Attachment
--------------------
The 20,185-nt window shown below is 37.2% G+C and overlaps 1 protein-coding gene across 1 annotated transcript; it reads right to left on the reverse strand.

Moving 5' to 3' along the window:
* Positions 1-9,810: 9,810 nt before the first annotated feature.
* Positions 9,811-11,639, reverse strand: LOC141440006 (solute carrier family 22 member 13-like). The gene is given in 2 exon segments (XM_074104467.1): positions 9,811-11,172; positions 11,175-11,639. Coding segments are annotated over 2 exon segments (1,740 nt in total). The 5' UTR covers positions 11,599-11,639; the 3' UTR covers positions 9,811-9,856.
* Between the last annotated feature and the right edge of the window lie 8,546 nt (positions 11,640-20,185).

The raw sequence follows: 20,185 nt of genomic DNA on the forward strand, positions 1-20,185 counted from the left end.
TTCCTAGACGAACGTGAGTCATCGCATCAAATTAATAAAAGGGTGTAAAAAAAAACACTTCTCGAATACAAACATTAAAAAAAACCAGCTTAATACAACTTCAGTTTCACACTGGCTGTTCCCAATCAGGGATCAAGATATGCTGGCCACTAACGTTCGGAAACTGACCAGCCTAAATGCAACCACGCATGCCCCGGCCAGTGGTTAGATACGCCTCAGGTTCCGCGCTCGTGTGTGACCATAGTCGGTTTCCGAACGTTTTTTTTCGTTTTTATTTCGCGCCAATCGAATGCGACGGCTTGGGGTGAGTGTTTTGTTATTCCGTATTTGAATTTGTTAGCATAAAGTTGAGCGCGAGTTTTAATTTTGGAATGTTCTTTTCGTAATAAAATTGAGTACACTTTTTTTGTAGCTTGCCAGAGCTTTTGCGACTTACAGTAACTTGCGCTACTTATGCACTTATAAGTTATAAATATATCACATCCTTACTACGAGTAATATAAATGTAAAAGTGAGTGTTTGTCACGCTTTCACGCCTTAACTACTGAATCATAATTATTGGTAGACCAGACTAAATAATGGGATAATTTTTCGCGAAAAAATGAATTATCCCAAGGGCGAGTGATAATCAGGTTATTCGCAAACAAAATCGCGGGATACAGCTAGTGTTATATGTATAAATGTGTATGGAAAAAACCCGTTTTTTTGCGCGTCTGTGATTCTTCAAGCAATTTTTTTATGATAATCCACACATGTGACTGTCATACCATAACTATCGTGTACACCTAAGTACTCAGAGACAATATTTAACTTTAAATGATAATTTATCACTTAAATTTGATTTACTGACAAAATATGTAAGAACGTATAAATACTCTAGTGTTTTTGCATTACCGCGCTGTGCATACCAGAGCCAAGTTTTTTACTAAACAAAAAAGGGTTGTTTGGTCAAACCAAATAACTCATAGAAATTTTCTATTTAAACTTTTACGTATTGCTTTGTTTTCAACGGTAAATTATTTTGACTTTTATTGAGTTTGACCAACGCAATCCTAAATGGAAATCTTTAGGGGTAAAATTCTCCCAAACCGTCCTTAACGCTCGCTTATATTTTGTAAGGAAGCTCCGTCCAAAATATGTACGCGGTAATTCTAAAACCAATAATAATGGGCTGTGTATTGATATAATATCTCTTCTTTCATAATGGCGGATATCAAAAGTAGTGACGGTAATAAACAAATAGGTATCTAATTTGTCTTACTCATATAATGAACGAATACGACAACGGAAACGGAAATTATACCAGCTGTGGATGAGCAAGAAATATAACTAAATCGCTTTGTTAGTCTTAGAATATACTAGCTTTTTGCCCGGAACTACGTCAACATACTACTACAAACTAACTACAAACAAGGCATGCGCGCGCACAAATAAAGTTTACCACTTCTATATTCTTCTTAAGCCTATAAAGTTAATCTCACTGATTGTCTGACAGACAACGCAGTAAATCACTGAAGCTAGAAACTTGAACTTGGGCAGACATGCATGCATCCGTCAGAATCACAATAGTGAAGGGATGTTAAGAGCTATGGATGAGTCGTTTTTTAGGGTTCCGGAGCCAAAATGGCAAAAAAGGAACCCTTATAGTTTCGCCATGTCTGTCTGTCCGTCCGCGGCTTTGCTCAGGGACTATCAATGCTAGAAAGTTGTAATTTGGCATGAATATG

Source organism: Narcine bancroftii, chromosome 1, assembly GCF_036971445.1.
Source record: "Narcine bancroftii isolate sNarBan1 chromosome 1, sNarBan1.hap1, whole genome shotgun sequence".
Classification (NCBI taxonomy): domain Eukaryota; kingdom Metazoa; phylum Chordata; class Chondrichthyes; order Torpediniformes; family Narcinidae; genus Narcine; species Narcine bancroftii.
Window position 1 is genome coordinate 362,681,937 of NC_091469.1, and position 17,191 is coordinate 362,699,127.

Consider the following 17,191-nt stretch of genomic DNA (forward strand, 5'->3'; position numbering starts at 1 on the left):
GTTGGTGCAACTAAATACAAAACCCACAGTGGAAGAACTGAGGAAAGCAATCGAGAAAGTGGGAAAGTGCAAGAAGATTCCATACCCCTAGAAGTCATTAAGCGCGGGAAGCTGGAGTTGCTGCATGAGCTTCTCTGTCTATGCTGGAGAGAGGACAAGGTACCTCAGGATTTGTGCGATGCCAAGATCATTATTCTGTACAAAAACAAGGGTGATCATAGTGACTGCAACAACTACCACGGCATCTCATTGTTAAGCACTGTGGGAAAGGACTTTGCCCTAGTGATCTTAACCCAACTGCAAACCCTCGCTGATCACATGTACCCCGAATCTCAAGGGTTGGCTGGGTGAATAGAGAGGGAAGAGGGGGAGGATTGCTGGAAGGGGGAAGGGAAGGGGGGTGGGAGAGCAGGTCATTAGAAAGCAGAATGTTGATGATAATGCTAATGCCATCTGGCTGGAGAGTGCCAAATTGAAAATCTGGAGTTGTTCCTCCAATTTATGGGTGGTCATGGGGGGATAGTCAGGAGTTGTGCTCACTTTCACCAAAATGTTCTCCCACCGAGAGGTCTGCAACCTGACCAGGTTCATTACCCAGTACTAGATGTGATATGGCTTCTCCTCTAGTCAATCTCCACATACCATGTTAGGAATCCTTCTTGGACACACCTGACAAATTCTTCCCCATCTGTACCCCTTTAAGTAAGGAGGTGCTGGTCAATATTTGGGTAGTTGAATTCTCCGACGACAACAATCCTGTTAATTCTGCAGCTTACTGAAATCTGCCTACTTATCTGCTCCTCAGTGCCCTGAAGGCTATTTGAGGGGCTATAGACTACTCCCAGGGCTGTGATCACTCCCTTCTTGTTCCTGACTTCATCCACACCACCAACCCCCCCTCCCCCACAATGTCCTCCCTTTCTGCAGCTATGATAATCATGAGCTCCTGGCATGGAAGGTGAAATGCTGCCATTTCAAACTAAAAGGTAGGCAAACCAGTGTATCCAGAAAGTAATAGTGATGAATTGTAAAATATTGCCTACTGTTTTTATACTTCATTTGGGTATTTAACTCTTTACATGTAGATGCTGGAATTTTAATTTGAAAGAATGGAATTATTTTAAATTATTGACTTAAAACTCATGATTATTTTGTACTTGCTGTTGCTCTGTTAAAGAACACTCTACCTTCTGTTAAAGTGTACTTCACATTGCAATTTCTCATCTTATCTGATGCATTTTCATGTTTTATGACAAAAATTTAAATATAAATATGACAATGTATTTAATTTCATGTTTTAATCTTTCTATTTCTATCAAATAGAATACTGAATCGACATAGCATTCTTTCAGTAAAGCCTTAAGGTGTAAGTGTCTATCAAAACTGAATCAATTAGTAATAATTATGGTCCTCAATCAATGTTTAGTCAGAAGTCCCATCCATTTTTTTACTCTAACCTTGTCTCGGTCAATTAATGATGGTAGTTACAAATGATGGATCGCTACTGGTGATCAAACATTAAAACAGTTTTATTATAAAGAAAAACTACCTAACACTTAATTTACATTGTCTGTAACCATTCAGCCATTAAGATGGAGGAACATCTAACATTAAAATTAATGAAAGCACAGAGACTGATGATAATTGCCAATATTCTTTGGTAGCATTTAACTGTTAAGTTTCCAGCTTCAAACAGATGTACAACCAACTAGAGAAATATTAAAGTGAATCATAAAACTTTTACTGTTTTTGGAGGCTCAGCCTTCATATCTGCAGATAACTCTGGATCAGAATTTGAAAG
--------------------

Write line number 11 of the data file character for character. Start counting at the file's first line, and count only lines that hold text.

Window position 1 is genome coordinate 362,681,937 of NC_091469.1, and position 17,191 is coordinate 362,699,127.